Pound Emerging as Election Loser Whichever Party Seizes Victory
(Bloomberg) -- The likely outcome of Britain's general election is finally becoming clear. The outcome, that is, for the pound.
In a bearish sign for the currency, traders are paying more to hedge against sterling losses versus the dollar now than in the weeks before the Scottish independence referendum back in September. Opinion polls ahead of the May 7 vote put the Conservative and Labour parties virtually neck and neck and investors say there are dangers whichever one ends up running the government.
"All paths lead to a degree of sterling weakness," said Daragh Maher, a London-based strategist at HSBC Holdings Plc, which sees the pound falling more than 2 percent to $1.45 by year-end. "Traditionally the pound does better if the Conservatives are expected to win and does worse if Labour are set to win. That doesn't hold so closely this time around."
Fed's Bullard says dollar near fair value but path unclear
The dollar index is not far from fair value but it is unclear how much more the U.S. currency will strengthen against the euro, St Louis Federal Reserve President James Bullard said on Monday.
Speaking on CNBC, Bullard also said an exit of Greece from the euro would be possible but prove very painful for Greece itself.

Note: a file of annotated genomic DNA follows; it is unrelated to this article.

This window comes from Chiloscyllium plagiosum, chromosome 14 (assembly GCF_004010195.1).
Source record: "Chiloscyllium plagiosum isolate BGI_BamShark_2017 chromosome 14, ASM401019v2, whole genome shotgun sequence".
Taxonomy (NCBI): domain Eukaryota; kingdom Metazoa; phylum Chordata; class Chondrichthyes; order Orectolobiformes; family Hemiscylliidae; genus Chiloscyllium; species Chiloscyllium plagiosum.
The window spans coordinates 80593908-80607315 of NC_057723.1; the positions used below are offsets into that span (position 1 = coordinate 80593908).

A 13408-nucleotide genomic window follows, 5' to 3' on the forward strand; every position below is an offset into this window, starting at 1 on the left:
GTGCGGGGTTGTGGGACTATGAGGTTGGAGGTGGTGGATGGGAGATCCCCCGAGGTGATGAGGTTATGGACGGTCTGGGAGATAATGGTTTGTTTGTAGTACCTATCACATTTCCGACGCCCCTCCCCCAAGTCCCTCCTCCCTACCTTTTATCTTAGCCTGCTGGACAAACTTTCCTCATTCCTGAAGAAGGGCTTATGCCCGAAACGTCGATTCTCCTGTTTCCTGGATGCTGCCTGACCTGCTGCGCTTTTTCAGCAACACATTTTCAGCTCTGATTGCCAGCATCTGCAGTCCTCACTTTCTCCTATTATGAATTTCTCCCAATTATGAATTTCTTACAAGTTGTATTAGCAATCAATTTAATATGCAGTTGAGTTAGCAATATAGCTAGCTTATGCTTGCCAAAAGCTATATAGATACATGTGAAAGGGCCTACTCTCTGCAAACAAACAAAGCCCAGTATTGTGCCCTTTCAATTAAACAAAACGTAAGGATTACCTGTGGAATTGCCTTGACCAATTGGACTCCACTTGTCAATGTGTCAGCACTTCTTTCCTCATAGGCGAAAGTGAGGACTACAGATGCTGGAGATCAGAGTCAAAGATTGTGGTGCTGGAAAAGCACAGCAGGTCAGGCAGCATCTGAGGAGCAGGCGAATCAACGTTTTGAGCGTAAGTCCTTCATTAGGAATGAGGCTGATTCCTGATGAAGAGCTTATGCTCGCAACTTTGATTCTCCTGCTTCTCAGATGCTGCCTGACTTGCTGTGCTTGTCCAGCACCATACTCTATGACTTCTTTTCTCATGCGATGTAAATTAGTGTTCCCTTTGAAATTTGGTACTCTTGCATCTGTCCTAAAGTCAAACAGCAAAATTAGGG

"I think it's (Grexit) much more manageable than it would have been a couple of years ago and so I do think it could be done but I don't think it's advisable to try to go down that path," he told CNBC in an interview.
Oil drops as Saudi says will not cut output alone, weak China import hurts
(Reuters) - Oil prices dropped more than 1.5 percent on Monday as China's imports weakened, while comments from top exporter Saudi Arabia that it would not unilaterally cut its output to defend prices also dragged on the crude market.
China's February crude oil imports from Iran fell 3.7 percent from a year ago to 2.04 million tonnes. China boosted overall imports late last year, taking advantage of cheap oil to build its reserves, but storage tanks could be reaching their limits, forcing a slowdown in orders.
Weak demand from top energy consumer China comes at a time when the OPEC kingpin Saudi Arabia has reiterated its decision to keep production unchanged and ride out a market slump, which has roughly halved prices since last June.